The immune system of mucosal tissues must effectively protect the host from pathogen invasion, while facilitating homeostatic interactions with a diverse colonizing microbiota. A clear understanding of the key molecules and mechanisms that achieve this delicate balance remains incomplete, leaving a gap in critical knowledge. This investigation, AI32438, has focused on D-defensins HD5 (DEFA5) and HD6 (DEFA6) as key effector molecules of innate immunity. These D-defensins are the most abundant antimicrobial peptides of human Paneth cells and compelling evidence shows that dysrupted Paneth cell function increases susceptibility to enteric pathogens, as well as to chronic inflammatory bowel disease. Published studies previously funded by this grant have established significant knowledge about the structure, microbicidal activities, and biological functions of HD5. In contrast, comparatively little is known about its Paneth cell partner, HD6 - an abundant D-defensin that is exceptionally well-conserved among primates. We discovered that HD6 has a novel mechanism of protective action. Unlike HD5 and other defensin peptides that protect the host through microbicidal activity, HD6 does not kill microbes but rather protects the intestinal mucosa by blocking microbial invasion. Our recently published data support a mechanism that involves trypsin- mediated processing of inactive stored proHD6 that generates a mature peptide capable of binding to surface proteins of microbes, followed by self-assembly of additional HD6 peptide molecules to form microbe-entangling nanofibrils and nanonets, which prevent penetration into host cells. The objectives for this proposal are to define the molecular details of this process, including pinpointing the target on microbial surface proteins that initiates initial binding of HD6 peptides, elucidating the structural features of HD6 that promote self-assembly, determining how HD6 impairs fagellar-driven microbial propulsion to mediate protection, and illuimate the consequences of HD6 binding to microbial antigens in shaping mucosal immune respones. We propose a combination of complementary approaches to accomplish these goals. By determining the fundamental features of HD6 function, these experiments will characterize a novel mechanism of protection and mucosal homeostasis afforded by the innate immune system. Successful completion of these studies will have broad impact on our mechanistic understanding of mucosal innate immunity will fill a void in knowledge on a conserved, highly abundant human defensin, as identification of the target for HD6 binding may reveal a new pathogen-associated molecular pattern (PAMP), and the structure-function analyses of HD6 will yield fundamental knowledge on mechanisms of peptide self-assembly.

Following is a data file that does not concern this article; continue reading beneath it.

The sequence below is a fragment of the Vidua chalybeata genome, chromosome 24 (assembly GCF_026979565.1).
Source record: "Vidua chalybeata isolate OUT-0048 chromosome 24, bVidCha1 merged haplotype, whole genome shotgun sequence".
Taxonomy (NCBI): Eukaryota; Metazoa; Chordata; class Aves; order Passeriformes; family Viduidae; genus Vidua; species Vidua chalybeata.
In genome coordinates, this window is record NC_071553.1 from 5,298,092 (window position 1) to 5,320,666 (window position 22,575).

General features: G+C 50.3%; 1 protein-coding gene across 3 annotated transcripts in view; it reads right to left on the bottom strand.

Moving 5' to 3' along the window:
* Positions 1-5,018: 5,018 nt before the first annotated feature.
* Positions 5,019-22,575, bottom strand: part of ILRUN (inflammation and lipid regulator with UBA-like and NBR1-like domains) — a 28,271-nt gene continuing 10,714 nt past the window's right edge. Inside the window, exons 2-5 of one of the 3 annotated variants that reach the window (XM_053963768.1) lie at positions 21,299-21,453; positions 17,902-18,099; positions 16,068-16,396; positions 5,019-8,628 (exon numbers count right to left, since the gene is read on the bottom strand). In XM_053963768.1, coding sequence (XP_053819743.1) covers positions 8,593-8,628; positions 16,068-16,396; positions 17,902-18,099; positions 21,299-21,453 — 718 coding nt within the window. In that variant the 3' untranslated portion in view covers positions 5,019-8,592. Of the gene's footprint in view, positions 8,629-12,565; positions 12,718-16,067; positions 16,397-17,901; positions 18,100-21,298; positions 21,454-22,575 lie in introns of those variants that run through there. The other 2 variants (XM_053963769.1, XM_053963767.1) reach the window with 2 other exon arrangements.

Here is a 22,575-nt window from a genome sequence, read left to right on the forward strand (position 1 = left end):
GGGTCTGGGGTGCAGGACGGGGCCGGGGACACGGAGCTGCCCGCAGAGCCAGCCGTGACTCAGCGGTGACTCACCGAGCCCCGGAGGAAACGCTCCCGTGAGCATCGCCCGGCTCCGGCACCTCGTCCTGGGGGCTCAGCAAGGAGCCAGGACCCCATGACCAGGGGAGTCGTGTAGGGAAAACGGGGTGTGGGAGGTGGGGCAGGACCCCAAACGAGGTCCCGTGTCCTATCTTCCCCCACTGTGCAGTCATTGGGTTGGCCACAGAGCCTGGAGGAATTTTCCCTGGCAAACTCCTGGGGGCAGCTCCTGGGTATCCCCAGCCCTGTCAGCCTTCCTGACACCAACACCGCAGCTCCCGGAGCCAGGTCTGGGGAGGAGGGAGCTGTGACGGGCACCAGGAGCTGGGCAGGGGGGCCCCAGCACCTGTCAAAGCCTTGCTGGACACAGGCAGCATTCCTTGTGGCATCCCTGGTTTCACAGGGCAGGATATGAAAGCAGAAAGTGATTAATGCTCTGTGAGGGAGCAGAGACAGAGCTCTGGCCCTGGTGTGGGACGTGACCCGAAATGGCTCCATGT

Defensins are fundamental immune molecules found throughout nature that both provide critical host defense from pathogenic microbes and contributions to homeostasis at mucosal surfaces of the body. Relatively little is known about human defensin 6 (HD6, DEFA6), a highly expressed D-defensin that is released into the lumen of the small intestine by specialized secretory (Paneth) cells. By elucidating the mechanism by which HD6 functions, these studies will provide a frame work for how certain D-defensins can bind microbial antigens and self-assemble into protective macromolecular complexes. The goals should yield insight into why Paneth cell dysfunction is associated with susceptibility to chronic inflammatory disease.
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